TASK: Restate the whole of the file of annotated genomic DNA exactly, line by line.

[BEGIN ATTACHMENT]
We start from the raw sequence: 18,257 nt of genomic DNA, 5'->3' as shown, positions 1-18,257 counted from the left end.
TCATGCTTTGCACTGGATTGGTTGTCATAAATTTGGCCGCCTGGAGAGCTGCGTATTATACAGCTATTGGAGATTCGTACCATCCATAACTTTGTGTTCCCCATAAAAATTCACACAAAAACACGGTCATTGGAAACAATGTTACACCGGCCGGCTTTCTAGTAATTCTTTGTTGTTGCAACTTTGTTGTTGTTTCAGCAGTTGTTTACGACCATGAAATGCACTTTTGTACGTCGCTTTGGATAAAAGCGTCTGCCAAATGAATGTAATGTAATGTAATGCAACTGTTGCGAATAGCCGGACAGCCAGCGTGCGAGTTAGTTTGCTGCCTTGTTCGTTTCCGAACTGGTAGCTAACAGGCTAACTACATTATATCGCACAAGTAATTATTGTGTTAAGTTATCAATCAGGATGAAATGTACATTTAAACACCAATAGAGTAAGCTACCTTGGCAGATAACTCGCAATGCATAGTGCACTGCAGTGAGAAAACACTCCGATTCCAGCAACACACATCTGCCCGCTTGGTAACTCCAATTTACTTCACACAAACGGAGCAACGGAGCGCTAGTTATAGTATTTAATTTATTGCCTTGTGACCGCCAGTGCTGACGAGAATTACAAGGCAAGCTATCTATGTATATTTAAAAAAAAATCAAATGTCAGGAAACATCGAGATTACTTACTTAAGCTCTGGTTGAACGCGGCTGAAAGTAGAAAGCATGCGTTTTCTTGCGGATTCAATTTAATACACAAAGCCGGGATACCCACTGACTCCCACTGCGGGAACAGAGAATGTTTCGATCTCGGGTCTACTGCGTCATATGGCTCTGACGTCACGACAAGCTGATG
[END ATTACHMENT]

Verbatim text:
We start from the raw sequence: 18,257 nt of genomic DNA, 5'->3' as shown, positions 1-18,257 counted from the left end.
TCATGCTTTGCACTGGATTGGTTGTCATAAATTTGGCCGCCTGGAGAGCTGCGTATTATACAGCTATTGGAGATTCGTACCATCCATAACTTTGTGTTCCCCATAAAAATTCACACAAAAACACGGTCATTGGAAACAATGTTACACCGGCCGGCTTTCTAGTAATTCTTTGTTGTTGCAACTTTGTTGTTGTTTCAGCAGTTGTTTACGACCATGAAATGCACTTTTGTACGTCGCTTTGGATAAAAGCGTCTGCCAAATGAATGTAATGTAATGTAATGCAACTGTTGCGAATAGCCGGACAGCCAGCGTGCGAGTTAGTTTGCTGCCTTGTTCGTTTCCGAACTGGTAGCTAACAGGCTAACTACATTATATCGCACAAGTAATTATTGTGTTAAGTTATCAATCAGGATGAAATGTACATTTAAACACCAATAGAGTAAGCTACCTTGGCAGATAACTCGCAATGCATAGTGCACTGCAGTGAGAAAACACTCCGATTCCAGCAACACACATCTGCCCGCTTGGTAACTCCAATTTACTTCACACAAACGGAGCAACGGAGCGCTAGTTATAGTATTTAATTTATTGCCTTGTGACCGCCAGTGCTGACGAGAATTACAAGGCAAGCTATCTATGTATATTTAAAAAAAAATCAAATGTCAGGAAACATCGAGATTACTTACTTAAGCTCTGGTTGAACGCGGCTGAAAGTAGAAAGCATGCGTTTTCTTGCGGATTCAATTTAATACACAAAGCCGGGATACCCACTGACTCCCACTGCGGGAACAGAGAATGTTTCGATCTCGGGTCTACTGCGTCATATGGCTCTGACGTCACGACAAGCTGATG